Take the 2-minute tour ×
Stack Overflow is a question and answer site for professional and enthusiast programmers. It's 100% free, no registration required.

I am just using the admin site in Django, I have 2 Django signals (pre_save and post_save) and i would like to have the username of the current user ? How would i do that... It does not seem i can send a request.. Or i did not understand it...

Thanks

share|improve this question

5 Answers 5

up vote 3 down vote accepted

if you are using the admin site why not use a cutom model admin

class MyModelAdmin( admin.ModelAdmin ):
    def save_model( self, request, obj, form, change ):
        #pre save stuff here
        obj.save()
        #post save stuff here



admin.site.register( MyModel, MyModelAdmin )

a signal is something that is fired every time the object is saved regardless of if it is being done by the admin or some process that isn't tied to a request and isn't really an appropriate place to be doing request based actions

share|improve this answer
    
In Feb, 2015. Is this still the only way to get user's request in Django signal? –  Bun Suwanparsert Feb 5 at 10:32

Being reluctant to mess around with thread-local state, I decided to try a different approach. As far as I can tell, the post_save and pre_save signal handlers are called synchronously in the thread that calls save(). If we are in the normal request handling loop, then we can just walk up the stack to find the request object as a local variable somewhere. e.g.

from django.db.models.signals import pre_save
from django.dispatch import receiver

@receiver(pre_save)
def my_callback(sender, **kwargs):
    import inspect
    for frame_record in inspect.stack():
        if frame_record[3]=='get_response':
            request = frame_record[0].f_locals['request']
            break
    else:
        request = None
    ...

If there's a current request, you can grab the user attribute from it.

Note: like it says in the inspect module docs,

This function relies on Python stack frame support in the interpreter, which isn’t guaranteed to exist in all implementations of Python.

share|improve this answer

In both signals, signal send three arguments,

  • Sender
  • Instance
  • Using

What you need is the Instant being modified...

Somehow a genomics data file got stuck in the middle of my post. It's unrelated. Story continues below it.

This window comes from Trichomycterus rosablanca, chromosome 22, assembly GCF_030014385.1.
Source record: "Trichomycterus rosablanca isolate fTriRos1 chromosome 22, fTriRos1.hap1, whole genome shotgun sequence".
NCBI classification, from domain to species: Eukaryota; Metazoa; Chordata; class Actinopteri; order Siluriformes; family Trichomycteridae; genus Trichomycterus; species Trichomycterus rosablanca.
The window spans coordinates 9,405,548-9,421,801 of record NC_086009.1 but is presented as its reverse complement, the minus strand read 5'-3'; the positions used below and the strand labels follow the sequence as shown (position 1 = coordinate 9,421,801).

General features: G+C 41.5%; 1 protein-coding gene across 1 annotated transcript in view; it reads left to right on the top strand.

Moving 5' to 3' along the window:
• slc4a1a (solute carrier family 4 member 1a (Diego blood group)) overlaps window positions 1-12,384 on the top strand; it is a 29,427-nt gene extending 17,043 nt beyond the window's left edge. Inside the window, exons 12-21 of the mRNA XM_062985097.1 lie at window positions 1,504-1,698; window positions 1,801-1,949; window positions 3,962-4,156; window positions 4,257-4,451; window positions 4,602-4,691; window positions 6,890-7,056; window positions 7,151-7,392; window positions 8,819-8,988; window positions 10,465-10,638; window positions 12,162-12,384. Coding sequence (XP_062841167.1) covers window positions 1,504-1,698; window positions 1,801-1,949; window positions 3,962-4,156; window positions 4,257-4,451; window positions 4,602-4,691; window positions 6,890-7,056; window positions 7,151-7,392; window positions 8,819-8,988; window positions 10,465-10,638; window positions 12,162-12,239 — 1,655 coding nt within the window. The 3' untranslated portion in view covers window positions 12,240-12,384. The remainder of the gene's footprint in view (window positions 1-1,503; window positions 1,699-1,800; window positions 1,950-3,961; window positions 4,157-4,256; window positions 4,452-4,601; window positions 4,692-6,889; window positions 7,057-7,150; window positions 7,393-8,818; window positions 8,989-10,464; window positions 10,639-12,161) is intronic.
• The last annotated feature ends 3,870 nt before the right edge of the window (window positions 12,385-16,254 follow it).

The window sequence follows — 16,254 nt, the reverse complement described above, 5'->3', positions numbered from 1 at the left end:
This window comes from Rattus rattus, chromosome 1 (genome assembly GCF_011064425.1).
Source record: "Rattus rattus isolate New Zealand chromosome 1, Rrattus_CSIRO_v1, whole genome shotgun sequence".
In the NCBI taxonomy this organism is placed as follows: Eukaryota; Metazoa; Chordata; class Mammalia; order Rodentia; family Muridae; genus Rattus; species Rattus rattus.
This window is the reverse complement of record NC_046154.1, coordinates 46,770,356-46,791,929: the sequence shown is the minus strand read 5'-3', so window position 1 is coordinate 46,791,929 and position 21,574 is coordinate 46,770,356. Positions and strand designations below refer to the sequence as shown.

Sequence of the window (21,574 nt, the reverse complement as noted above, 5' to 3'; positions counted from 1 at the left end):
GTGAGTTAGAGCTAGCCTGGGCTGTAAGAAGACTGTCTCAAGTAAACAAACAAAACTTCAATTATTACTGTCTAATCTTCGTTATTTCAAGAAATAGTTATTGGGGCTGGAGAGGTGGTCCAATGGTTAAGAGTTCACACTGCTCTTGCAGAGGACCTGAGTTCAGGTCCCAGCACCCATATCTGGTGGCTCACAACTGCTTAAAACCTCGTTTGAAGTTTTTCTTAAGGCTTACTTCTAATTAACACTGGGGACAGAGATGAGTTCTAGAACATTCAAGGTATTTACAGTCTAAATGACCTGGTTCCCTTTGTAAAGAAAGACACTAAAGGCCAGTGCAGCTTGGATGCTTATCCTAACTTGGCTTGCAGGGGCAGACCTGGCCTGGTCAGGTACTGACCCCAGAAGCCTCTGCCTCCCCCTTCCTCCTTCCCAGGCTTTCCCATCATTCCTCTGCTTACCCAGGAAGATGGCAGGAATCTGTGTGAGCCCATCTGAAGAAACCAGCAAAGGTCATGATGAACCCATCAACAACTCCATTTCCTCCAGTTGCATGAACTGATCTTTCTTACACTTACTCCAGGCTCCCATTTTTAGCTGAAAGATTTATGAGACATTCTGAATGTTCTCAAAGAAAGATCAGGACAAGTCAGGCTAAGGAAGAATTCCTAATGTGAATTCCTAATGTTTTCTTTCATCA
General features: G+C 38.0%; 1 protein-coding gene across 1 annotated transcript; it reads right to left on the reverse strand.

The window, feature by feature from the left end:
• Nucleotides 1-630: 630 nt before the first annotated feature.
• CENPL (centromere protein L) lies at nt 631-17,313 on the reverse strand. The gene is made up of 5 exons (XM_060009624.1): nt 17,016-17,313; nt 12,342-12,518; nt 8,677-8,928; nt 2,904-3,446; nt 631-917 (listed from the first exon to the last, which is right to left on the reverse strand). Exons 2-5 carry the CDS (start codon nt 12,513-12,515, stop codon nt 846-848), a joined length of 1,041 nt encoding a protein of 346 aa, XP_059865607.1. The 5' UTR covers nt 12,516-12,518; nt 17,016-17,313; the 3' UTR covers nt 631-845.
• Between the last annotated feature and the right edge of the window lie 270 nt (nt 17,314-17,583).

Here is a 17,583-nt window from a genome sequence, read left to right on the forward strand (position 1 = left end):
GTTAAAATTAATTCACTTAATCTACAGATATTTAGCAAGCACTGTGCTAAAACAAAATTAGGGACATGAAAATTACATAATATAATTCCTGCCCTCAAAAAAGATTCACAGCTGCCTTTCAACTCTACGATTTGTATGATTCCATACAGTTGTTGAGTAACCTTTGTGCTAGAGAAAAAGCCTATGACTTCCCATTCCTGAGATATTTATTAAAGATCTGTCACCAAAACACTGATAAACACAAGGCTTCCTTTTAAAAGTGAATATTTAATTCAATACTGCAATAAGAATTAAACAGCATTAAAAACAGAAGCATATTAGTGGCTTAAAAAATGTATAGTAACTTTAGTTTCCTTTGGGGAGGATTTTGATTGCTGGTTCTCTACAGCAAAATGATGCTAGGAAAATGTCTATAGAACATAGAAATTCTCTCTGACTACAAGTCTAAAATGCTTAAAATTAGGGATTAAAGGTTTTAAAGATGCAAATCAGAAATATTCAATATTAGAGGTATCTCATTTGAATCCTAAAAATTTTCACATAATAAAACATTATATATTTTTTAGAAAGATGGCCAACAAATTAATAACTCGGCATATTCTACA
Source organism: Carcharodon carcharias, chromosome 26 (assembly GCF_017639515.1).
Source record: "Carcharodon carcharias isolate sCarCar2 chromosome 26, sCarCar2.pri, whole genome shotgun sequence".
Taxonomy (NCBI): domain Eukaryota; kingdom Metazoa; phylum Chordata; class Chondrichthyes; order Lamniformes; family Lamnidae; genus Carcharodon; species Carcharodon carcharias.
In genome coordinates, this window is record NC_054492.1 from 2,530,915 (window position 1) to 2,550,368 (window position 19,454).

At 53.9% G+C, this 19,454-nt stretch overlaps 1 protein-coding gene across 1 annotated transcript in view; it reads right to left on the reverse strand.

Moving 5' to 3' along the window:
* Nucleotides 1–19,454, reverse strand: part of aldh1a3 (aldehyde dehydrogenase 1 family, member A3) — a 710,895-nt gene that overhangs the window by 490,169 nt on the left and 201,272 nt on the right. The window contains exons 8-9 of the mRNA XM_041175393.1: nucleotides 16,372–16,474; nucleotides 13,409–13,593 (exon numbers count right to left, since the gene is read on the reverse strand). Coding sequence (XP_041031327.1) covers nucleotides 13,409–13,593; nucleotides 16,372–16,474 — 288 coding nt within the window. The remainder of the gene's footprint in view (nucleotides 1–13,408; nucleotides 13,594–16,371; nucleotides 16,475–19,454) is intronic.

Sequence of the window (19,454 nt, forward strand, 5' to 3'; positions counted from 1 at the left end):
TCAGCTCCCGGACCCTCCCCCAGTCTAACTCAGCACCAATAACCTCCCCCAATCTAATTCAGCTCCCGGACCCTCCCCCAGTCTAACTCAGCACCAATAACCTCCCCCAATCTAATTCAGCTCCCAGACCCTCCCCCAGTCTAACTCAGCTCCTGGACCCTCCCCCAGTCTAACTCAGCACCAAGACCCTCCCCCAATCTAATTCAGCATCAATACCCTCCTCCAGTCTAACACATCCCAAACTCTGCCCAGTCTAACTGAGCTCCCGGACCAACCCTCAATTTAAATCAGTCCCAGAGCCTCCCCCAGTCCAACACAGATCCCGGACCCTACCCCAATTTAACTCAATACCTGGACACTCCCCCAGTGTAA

def signal_catcher(sender, instance, **kwargs):
    uname = instance.username

http://docs.djangoproject.com/en/dev/ref/signals/#pre-save

share|improve this answer
    
Right idea, but the arguments are the wrong way round. sender (the class that sends the signal) is always first. –  Daniel Roseman Jan 18 '11 at 9:09
    
Corrected, thanks... What you say is the djanog standart, but (as far as i used it) using the params in (instance, sender) order also works (at least in my code)... –  FallenAngel Jan 18 '11 at 9:33
3  
uname = instance.username requires that in your model has a field called username ?.... Which is not my case... –  Djanux Jan 18 '11 at 16:43

You can use a middleware to store the current user: http://djangosnippets.org/snippets/2179/

Then you would be able to get the user with get_current_user()

share|improve this answer
1  
That solution relies on Thread Locals. Those are considered 'bad' for various reasons. stackoverflow.com/questions/3227180/… –  Aaron C. de Bruyn Dec 25 '12 at 4:23

We can solve this problem using middleware classes. Create singleton class in where will be storing user variable.

class Singleton(type):
    '''
        Singleton pattern requires for GetUser class
    '''
    def __init__(cls, name, bases, dicts):
        cls.instance = None

    def __call__(cls, *args, **kwargs):
        if cls.instance is None:
            cls.instance = super(Singleton, cls).__call__(*args, **kwargs)
        return cls.instance 


class NotLoggedInUserException(Exception):
    '''
    '''
    def __init__(self, val='No users have been logged in'):
        self.val = val
        super(NotLoggedInUser, self).__init__()

    def __str__(self):
        return self.val

class LoggedInUser(object):
    __metaclass__ = Singleton

    user = None

    def set_user(self, request):
        if request.user.is_authenticated():
            self.user = request.user

    @property
    def current_user(self):
        '''
            Return current user or raise Exception
        '''
        if self.user is None:
            raise NotLoggedInUserException()
        return self.user

    @property
    def have_user(self):
    return not user is None

Create own middleware class that will be setting user for LoggedInUser instance,and insert out middleware after 'django.contrib.auth.middleware.AuthenticationMiddleware' in settings.py

from useranytimeaccess import LoggedInUser
class LoggedInUserMiddleware(object):
    '''
        Insert this middleware after django.contrib.auth.middleware.AuthenticationMiddleware
    '''
    def process_request(self, request):
        '''
            Returned None for continue request
        '''
        logged_in_user = LoggedInUser()
        logged_in_user.set_user(request)
        return None

In signals import LoggedInUser class and get current user

logged_in = LoggedInUser()
user = logged_in.user
share|improve this answer

Your Answer

 
discard

By posting your answer, you agree to the privacy policy and terms of service.

Not the answer you're looking for? Browse other questions tagged or ask your own question.